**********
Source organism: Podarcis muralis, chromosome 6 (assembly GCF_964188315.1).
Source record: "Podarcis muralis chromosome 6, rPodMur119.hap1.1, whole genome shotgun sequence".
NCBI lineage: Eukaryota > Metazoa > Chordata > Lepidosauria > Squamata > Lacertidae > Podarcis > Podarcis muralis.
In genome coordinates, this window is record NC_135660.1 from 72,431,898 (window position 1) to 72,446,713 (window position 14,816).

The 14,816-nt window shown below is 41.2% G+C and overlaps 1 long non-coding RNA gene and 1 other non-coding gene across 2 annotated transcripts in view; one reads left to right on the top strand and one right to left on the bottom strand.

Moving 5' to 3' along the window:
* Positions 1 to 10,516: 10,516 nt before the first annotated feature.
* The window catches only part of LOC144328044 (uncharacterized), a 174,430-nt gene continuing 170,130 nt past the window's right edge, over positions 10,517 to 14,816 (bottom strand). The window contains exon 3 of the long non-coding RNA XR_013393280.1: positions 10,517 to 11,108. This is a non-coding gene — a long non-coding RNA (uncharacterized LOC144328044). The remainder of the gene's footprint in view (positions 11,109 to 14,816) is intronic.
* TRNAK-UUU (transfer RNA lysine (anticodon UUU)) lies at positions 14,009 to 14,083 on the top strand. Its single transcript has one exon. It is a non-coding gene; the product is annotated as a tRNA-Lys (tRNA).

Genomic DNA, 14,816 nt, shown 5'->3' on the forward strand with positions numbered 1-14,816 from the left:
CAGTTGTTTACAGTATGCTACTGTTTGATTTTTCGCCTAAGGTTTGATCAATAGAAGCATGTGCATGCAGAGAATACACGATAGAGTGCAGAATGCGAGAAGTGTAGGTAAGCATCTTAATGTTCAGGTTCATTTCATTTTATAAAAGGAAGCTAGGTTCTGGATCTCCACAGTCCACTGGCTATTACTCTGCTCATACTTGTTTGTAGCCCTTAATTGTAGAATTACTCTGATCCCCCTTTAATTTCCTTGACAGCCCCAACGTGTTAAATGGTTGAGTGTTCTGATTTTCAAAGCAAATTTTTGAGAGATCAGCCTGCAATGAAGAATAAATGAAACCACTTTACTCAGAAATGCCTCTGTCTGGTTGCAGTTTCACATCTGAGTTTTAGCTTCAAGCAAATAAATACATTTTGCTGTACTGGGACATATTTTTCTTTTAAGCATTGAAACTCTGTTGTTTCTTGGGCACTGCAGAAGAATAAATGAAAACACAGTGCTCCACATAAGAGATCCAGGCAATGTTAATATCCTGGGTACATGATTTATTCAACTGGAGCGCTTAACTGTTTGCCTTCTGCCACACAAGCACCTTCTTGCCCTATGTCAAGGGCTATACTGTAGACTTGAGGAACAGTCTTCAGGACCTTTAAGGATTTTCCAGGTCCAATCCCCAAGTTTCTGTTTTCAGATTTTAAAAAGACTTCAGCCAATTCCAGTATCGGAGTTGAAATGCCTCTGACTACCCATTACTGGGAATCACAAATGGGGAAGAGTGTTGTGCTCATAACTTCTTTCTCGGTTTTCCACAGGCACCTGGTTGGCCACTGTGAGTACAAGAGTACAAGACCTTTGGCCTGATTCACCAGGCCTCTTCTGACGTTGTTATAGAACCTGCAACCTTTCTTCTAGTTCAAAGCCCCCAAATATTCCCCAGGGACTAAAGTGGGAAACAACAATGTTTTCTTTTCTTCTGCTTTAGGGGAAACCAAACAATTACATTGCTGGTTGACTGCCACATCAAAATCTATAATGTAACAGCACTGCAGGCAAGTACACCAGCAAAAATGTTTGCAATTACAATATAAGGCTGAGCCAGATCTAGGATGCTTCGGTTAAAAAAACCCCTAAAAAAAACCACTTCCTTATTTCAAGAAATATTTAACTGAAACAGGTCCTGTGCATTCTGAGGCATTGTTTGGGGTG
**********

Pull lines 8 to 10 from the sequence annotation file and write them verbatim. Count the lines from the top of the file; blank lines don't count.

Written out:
* The window catches only part of LOC144328044 (uncharacterized), a 174,430-nt gene continuing 170,130 nt past the window's right edge, over positions 10,517 to 14,816 (bottom strand). The window contains exon 3 of the long non-coding RNA XR_013393280.1: positions 10,517 to 11,108. This is a non-coding gene — a long non-coding RNA (uncharacterized LOC144328044). The remainder of the gene's footprint in view (positions 11,109 to 14,816) is intronic.
* TRNAK-UUU (transfer RNA lysine (anticodon UUU)) lies at positions 14,009 to 14,083 on the top strand. Its single transcript has one exon. It is a non-coding gene; the product is annotated as a tRNA-Lys (tRNA).

Genomic DNA, 14,816 nt, shown 5'->3' on the forward strand with positions numbered 1-14,816 from the left: